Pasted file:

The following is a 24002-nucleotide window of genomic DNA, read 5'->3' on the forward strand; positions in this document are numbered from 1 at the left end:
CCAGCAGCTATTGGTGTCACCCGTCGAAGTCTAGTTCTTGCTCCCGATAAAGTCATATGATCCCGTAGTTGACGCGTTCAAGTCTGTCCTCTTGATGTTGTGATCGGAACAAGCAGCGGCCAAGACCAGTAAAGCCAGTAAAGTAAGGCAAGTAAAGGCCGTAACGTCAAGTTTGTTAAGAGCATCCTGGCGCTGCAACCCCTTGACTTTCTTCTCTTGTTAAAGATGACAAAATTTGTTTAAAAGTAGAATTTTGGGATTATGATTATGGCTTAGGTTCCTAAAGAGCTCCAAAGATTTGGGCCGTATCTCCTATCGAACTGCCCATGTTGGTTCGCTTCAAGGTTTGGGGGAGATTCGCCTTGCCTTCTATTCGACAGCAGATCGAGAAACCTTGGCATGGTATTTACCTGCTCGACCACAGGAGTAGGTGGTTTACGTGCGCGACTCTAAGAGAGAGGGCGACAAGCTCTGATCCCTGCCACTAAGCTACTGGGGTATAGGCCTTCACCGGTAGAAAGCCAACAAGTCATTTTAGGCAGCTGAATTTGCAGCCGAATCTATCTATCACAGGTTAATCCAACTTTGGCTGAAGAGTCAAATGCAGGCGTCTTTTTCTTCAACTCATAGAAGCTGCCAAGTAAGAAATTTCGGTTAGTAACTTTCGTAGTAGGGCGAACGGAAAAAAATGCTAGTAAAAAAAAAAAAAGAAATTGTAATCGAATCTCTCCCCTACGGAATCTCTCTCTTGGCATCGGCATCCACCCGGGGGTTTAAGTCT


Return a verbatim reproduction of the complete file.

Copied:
The following is a 24002-nucleotide window of genomic DNA, read 5'->3' on the forward strand; positions in this document are numbered from 1 at the left end:
CCAGCAGCTATTGGTGTCACCCGTCGAAGTCTAGTTCTTGCTCCCGATAAAGTCATATGATCCCGTAGTTGACGCGTTCAAGTCTGTCCTCTTGATGTTGTGATCGGAACAAGCAGCGGCCAAGACCAGTAAAGCCAGTAAAGTAAGGCAAGTAAAGGCCGTAACGTCAAGTTTGTTAAGAGCATCCTGGCGCTGCAACCCCTTGACTTTCTTCTCTTGTTAAAGATGACAAAATTTGTTTAAAAGTAGAATTTTGGGATTATGATTATGGCTTAGGTTCCTAAAGAGCTCCAAAGATTTGGGCCGTATCTCCTATCGAACTGCCCATGTTGGTTCGCTTCAAGGTTTGGGGGAGATTCGCCTTGCCTTCTATTCGACAGCAGATCGAGAAACCTTGGCATGGTATTTACCTGCTCGACCACAGGAGTAGGTGGTTTACGTGCGCGACTCTAAGAGAGAGGGCGACAAGCTCTGATCCCTGCCACTAAGCTACTGGGGTATAGGCCTTCACCGGTAGAAAGCCAACAAGTCATTTTAGGCAGCTGAATTTGCAGCCGAATCTATCTATCACAGGTTAATCCAACTTTGGCTGAAGAGTCAAATGCAGGCGTCTTTTTCTTCAACTCATAGAAGCTGCCAAGTAAGAAATTTCGGTTAGTAACTTTCGTAGTAGGGCGAACGGAAAAAAATGCTAGTAAAAAAAAAAAAAGAAATTGTAATCGAATCTCTCCCCTACGGAATCTCTCTCTTGGCATCGGCATCCACCCGGGGGTTTAAGTCT